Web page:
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You're going the wrong way! Why do local skiers like Blade Shumway ski up and down Vermont's mountains?

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Blade Shumway, an avid skier, began skinning in 2017 to expand his ability to explore Vermont’s mountains.

SWANTON — Vermont’s mountains are well known for their rugged terrain and gorgeous views, and outdoor enthusiast, Blade Shumway, has enjoyed exploring them for years.

One of Shumway’s favorite winter pastimes, alpine touring, also known as uphill skiing or skinning, is gaining a substantial following in Vermont.

“I think you’ll see a lot of locals taking this up this year to avoid resort lines because of covid guidelines,” said Shumway.

This year, skiers and riders at resorts must ride the chairlift with family members or ride as a single.

Shumway took up alpine touring at the end of the 2017 winter season.

“There’s a lot of satisfaction in working for a view, and you can get up a lot faster skinning than walking. You can skin all day long if you’re in good shape,” said Shumway.

Shumway recalled ‘racing’ his dad up a peak near Hazen’s Notch.

“My dad and I had a competition; he snowshoed, and I skinned up. I had to wait for him; I was so much faster,” said Shumway.

Shumway started out at Hard’ack to get used to his skinning equipment.

“If something goes wrong, you’re not stuck in the middle of nowhere trying to figure things out,” said Shumway.

Where can you go to use your equipment?

Shumway has skinned at Jay Peak, and Smuggler’s Notch Resorts. Resorts have particular guidelines in place, so be sure you know the resort policy before you go.

Shumway has also skinned in Hazen’s Notch and looks forward to traveling out of state in the future.

“If you get good, there’s always Mount Washington. You can skin up to Tuckerman’s Ravine and ski the bowl or just feel the vibe and watch the skiers,” said Shumway.

Shumway did give a stern warning: when you’re out in the backcountry, there’s no ski patrol to come to the rescue.

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Many Vermonters are looking for ways to get out and enjoy the beautiful state they live in.

If you love to ski and exercise, skinning might be your thing.

The endorphins are high when you reach the top!

“You can explore anything. If I’ve got a day with high winds, and the chair is closed, I’ll head up the mountain and have it to myself. In February, when it’s light until almost 6 pm, it’s great!” said Shumway.

“Hardcore skiers like to be fit to tackle tough terrain. Skis and skins allow you to stay on top of the snow even more than snowshoes, so you move quickly.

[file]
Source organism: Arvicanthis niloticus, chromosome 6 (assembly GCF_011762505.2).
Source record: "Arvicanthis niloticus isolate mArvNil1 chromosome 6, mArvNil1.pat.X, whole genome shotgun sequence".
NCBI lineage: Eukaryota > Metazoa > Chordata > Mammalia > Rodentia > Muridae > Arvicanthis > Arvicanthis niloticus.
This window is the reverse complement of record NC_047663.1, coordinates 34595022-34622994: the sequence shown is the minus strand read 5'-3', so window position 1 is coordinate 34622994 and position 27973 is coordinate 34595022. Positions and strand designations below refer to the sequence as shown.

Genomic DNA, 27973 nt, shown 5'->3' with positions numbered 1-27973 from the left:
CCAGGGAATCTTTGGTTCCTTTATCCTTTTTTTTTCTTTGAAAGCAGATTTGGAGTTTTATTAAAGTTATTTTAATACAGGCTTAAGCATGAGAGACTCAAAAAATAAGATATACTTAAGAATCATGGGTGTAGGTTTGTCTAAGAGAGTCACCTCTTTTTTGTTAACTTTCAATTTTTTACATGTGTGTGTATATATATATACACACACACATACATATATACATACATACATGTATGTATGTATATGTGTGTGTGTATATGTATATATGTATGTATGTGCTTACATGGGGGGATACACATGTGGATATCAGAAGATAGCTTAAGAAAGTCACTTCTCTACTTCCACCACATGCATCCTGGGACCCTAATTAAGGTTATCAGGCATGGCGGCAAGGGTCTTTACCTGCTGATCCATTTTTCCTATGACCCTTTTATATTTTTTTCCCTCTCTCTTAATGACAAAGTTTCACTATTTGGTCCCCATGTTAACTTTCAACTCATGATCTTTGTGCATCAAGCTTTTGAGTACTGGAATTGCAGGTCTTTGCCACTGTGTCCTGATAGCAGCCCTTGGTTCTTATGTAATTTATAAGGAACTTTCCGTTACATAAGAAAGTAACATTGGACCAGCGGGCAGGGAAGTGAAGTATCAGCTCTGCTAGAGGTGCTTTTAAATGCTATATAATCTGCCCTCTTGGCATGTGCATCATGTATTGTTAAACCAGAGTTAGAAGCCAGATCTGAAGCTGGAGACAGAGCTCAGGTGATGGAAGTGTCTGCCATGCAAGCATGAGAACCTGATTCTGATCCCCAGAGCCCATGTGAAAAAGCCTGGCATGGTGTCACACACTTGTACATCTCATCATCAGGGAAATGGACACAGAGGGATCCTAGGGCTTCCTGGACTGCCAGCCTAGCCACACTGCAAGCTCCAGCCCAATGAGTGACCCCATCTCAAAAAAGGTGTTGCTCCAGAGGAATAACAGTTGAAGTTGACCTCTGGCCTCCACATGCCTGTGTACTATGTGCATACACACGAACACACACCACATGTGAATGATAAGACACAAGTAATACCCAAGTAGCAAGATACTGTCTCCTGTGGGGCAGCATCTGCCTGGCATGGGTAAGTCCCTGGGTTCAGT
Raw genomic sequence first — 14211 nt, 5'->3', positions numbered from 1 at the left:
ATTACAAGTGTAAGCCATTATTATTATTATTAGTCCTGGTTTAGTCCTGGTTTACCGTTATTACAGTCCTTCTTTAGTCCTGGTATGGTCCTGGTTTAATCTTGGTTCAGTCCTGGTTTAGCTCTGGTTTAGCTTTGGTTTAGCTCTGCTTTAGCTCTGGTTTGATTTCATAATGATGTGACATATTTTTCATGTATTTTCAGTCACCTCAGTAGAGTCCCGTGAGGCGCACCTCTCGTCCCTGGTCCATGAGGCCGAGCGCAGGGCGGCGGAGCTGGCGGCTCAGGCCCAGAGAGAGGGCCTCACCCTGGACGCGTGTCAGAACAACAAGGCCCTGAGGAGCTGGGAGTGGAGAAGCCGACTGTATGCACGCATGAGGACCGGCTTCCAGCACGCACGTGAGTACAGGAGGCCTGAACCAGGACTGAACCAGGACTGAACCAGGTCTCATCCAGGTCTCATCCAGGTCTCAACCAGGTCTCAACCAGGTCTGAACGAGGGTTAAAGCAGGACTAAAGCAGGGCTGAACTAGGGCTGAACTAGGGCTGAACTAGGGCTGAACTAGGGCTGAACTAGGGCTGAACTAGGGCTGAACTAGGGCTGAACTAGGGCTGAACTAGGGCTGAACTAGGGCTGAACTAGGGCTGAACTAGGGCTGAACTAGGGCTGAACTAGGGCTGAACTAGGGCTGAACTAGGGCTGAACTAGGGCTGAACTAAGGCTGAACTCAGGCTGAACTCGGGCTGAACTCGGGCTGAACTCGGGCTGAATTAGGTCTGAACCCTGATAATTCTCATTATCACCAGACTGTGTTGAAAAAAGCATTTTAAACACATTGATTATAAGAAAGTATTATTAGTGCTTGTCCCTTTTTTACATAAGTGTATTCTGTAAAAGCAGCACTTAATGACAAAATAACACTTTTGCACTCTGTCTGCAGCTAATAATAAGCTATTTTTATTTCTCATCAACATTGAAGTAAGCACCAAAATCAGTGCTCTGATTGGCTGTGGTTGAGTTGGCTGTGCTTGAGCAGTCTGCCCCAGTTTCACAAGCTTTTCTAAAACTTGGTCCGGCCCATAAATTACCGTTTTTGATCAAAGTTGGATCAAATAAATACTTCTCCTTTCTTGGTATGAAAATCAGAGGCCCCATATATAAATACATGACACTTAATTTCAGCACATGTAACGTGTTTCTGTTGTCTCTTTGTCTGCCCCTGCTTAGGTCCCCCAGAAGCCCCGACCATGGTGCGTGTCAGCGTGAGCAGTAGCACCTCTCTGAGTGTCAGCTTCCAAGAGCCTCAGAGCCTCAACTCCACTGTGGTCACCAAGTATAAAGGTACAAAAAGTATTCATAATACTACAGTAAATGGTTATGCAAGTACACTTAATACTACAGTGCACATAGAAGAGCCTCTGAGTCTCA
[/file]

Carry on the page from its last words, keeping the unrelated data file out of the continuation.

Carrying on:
“When I did it my first time, I loved it! You get the exercise on the way up and the satisfaction of skiing down.”

Local outfitters are ready to help you get setup to enjoy the winter.

“People are looking to get into the sport. There’s been an exponential increase compared to the last three winters,” said Will Oksen, an employee at the Outdoor Gear Exchange.

“People are trying to find ways to physically distance and get outside, which is a great thing.”

What guidelines should you follow when exploring backcountry areas?

“On resort, you’re always near a trailhead. In the backcountry, you can be far from anyone.

“Know where you’re going and use the buddy system. Unless I can see my car, I won’t go by myself,” said Oaksen.

“It’s hard with COVID outdoor restrictions, but if you can go with someone, do it. Be in communication with those around you--even with people you don’t know.”

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Vermont’s mountains provide thousands of acres for outdoor enthusiasts to explore. Skinning, also known as alpine touring or uphill skiing, is growing in popularity in Vermont.

You should always watch the weather and assess the snow conditions...and practice.

“If you go to a high angle slope with only two feet of snow, it can be risky; you need a good base. Weather conditions are also really important; remember you have to get there and get home,” said Oaksen.

“Go to spots where you can practice your routines--the more you know your equipment, the more comfortable you’ll be. Find a hill near your house. Start small and work your way up!”

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Local resorts have different uphill policies, so be sure to read guidelines carefully when you head out to explore.

Need some help choosing your gear or learning about a winter sport? Ask a local retailer.

“I try to educate my customers so they can make good decisions, enjoy their sport, and do it safely,” said Oaksen.

“It can be an overwhelming experience getting into something new. I like to help people through the process of learning to use their gear and learning to think through the outings they want to take.”

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